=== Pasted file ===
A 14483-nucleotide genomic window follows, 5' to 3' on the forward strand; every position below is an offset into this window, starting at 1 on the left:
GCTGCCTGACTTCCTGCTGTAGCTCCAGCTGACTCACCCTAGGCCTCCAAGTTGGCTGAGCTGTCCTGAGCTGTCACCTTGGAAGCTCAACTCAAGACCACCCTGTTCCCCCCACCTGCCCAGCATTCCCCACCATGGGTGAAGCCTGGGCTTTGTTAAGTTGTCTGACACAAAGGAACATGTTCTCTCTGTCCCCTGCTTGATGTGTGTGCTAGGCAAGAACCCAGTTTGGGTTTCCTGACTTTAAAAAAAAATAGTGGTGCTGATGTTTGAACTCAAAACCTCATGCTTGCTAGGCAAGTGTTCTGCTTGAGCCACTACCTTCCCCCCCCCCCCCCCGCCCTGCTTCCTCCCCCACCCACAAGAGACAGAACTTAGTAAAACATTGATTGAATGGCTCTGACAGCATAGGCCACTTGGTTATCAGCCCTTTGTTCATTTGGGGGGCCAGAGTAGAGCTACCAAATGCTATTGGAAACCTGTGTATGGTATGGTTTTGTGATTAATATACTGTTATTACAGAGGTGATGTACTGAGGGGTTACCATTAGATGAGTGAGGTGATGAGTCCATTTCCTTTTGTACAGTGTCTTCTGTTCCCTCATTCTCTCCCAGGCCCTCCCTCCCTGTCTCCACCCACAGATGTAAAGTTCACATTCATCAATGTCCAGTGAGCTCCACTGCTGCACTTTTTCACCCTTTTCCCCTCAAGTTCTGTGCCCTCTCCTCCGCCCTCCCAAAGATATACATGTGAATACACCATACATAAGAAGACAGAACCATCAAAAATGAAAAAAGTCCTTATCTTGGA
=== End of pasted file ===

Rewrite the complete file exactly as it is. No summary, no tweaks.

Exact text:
A 14483-nucleotide genomic window follows, 5' to 3' on the forward strand; every position below is an offset into this window, starting at 1 on the left:
GCTGCCTGACTTCCTGCTGTAGCTCCAGCTGACTCACCCTAGGCCTCCAAGTTGGCTGAGCTGTCCTGAGCTGTCACCTTGGAAGCTCAACTCAAGACCACCCTGTTCCCCCCACCTGCCCAGCATTCCCCACCATGGGTGAAGCCTGGGCTTTGTTAAGTTGTCTGACACAAAGGAACATGTTCTCTCTGTCCCCTGCTTGATGTGTGTGCTAGGCAAGAACCCAGTTTGGGTTTCCTGACTTTAAAAAAAAATAGTGGTGCTGATGTTTGAACTCAAAACCTCATGCTTGCTAGGCAAGTGTTCTGCTTGAGCCACTACCTTCCCCCCCCCCCCCCCGCCCTGCTTCCTCCCCCACCCACAAGAGACAGAACTTAGTAAAACATTGATTGAATGGCTCTGACAGCATAGGCCACTTGGTTATCAGCCCTTTGTTCATTTGGGGGGCCAGAGTAGAGCTACCAAATGCTATTGGAAACCTGTGTATGGTATGGTTTTGTGATTAATATACTGTTATTACAGAGGTGATGTACTGAGGGGTTACCATTAGATGAGTGAGGTGATGAGTCCATTTCCTTTTGTACAGTGTCTTCTGTTCCCTCATTCTCTCCCAGGCCCTCCCTCCCTGTCTCCACCCACAGATGTAAAGTTCACATTCATCAATGTCCAGTGAGCTCCACTGCTGCACTTTTTCACCCTTTTCCCCTCAAGTTCTGTGCCCTCTCCTCCGCCCTCCCAAAGATATACATGTGAATACACCATACATAAGAAGACAGAACCATCAAAAATGAAAAAAGTCCTTATCTTGGA